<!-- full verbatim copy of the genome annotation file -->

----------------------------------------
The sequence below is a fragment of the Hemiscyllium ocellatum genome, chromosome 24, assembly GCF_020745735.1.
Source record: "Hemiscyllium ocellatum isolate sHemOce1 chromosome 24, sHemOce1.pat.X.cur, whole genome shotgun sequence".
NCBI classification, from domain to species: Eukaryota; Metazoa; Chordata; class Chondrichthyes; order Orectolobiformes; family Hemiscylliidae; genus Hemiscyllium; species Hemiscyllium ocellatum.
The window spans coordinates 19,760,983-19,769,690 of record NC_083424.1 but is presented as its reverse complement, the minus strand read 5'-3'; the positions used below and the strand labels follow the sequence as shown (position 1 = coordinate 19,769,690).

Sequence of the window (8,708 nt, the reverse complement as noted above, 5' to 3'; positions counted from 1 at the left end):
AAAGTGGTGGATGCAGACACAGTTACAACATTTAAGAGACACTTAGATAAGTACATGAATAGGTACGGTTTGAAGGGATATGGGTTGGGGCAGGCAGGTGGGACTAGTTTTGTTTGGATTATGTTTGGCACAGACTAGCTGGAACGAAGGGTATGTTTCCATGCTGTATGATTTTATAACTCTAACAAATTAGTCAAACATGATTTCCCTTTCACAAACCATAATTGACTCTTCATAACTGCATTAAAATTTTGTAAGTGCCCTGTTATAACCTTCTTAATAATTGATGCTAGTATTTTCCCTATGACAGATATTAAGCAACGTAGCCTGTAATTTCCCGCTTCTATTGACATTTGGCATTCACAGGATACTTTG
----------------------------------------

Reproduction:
The sequence below is a fragment of the Hemiscyllium ocellatum genome, chromosome 24, assembly GCF_020745735.1.
Source record: "Hemiscyllium ocellatum isolate sHemOce1 chromosome 24, sHemOce1.pat.X.cur, whole genome shotgun sequence".
NCBI classification, from domain to species: Eukaryota; Metazoa; Chordata; class Chondrichthyes; order Orectolobiformes; family Hemiscylliidae; genus Hemiscyllium; species Hemiscyllium ocellatum.
The window spans coordinates 19,760,983-19,769,690 of record NC_083424.1 but is presented as its reverse complement, the minus strand read 5'-3'; the positions used below and the strand labels follow the sequence as shown (position 1 = coordinate 19,769,690).

Sequence of the window (8,708 nt, the reverse complement as noted above, 5' to 3'; positions counted from 1 at the left end):
AAAGTGGTGGATGCAGACACAGTTACAACATTTAAGAGACACTTAGATAAGTACATGAATAGGTACGGTTTGAAGGGATATGGGTTGGGGCAGGCAGGTGGGACTAGTTTTGTTTGGATTATGTTTGGCACAGACTAGCTGGAACGAAGGGTATGTTTCCATGCTGTATGATTTTATAACTCTAACAAATTAGTCAAACATGATTTCCCTTTCACAAACCATAATTGACTCTTCATAACTGCATTAAAATTTTGTAAGTGCCCTGTTATAACCTTCTTAATAATTGATGCTAGTATTTTCCCTATGACAGATATTAAGCAACGTAGCCTGTAATTTCCCGCTTCTATTGACATTTGGCATTCACAGGATACTTTG